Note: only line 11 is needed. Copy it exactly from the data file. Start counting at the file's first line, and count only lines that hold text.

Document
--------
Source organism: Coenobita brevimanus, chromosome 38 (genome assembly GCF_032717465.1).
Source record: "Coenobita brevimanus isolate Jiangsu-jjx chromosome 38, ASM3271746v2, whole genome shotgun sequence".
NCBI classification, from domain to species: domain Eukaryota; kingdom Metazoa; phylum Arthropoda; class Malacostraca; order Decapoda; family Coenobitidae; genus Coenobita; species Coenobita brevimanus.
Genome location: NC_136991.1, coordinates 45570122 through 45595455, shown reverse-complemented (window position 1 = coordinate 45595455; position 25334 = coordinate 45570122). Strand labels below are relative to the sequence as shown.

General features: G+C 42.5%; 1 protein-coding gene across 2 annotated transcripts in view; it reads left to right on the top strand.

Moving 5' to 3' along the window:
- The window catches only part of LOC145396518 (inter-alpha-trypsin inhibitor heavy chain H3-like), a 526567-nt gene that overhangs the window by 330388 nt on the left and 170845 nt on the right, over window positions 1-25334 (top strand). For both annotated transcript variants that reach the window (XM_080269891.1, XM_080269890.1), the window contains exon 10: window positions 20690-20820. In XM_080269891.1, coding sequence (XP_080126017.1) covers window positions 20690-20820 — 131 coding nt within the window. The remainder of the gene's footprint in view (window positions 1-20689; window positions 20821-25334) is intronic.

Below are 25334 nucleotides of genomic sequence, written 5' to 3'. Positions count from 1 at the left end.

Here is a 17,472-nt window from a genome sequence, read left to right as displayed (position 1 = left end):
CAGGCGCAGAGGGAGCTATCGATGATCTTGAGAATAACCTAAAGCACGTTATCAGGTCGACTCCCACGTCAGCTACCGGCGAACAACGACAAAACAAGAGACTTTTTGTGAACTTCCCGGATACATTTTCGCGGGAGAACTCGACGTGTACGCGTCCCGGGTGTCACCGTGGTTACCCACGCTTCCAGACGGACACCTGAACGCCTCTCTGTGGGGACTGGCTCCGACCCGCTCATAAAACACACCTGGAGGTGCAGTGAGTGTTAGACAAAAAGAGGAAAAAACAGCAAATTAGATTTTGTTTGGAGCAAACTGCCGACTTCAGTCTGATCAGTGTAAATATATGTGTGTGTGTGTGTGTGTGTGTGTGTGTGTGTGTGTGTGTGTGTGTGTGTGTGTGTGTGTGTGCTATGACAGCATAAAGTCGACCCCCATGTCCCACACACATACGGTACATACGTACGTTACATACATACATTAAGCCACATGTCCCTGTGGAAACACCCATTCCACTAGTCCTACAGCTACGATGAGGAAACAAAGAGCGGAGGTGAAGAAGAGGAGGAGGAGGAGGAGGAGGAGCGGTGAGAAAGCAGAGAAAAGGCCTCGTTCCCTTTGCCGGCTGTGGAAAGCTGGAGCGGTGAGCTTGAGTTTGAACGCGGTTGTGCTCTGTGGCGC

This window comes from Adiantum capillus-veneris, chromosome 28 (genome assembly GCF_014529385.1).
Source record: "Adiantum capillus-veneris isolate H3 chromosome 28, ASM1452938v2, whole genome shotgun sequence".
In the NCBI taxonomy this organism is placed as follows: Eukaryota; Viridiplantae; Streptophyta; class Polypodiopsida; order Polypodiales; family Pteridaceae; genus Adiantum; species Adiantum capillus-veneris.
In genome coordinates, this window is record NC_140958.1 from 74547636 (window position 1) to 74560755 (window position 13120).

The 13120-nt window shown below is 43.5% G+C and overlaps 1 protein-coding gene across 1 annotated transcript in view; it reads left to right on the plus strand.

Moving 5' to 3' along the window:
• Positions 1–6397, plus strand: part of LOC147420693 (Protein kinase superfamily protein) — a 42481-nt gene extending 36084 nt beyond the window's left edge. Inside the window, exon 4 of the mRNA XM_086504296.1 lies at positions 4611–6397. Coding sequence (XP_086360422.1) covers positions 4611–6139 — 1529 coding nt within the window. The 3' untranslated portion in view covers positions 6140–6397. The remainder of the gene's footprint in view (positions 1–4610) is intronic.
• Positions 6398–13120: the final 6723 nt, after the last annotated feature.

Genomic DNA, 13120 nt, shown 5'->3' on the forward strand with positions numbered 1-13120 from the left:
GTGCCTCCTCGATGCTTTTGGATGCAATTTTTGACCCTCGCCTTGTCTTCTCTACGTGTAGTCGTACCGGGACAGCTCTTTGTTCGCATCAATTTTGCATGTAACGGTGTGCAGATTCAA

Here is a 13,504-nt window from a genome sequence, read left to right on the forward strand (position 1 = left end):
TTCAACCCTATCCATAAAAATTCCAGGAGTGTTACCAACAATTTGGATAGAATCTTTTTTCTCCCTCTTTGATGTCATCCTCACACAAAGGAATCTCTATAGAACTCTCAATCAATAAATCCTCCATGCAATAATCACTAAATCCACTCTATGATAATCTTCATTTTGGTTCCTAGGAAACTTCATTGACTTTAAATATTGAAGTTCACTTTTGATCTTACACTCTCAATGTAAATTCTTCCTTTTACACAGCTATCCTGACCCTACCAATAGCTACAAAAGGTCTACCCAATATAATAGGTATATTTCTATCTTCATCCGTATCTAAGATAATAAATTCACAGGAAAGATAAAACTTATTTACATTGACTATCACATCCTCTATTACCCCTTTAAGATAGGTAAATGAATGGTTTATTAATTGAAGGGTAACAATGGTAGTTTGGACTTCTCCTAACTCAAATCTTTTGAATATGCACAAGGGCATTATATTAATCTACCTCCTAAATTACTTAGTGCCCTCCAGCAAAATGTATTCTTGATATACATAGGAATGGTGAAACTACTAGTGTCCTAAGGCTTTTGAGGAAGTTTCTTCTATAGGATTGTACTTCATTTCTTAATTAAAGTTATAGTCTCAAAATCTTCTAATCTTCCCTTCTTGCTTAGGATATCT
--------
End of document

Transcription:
This window comes from Adiantum capillus-veneris, chromosome 28 (genome assembly GCF_014529385.1).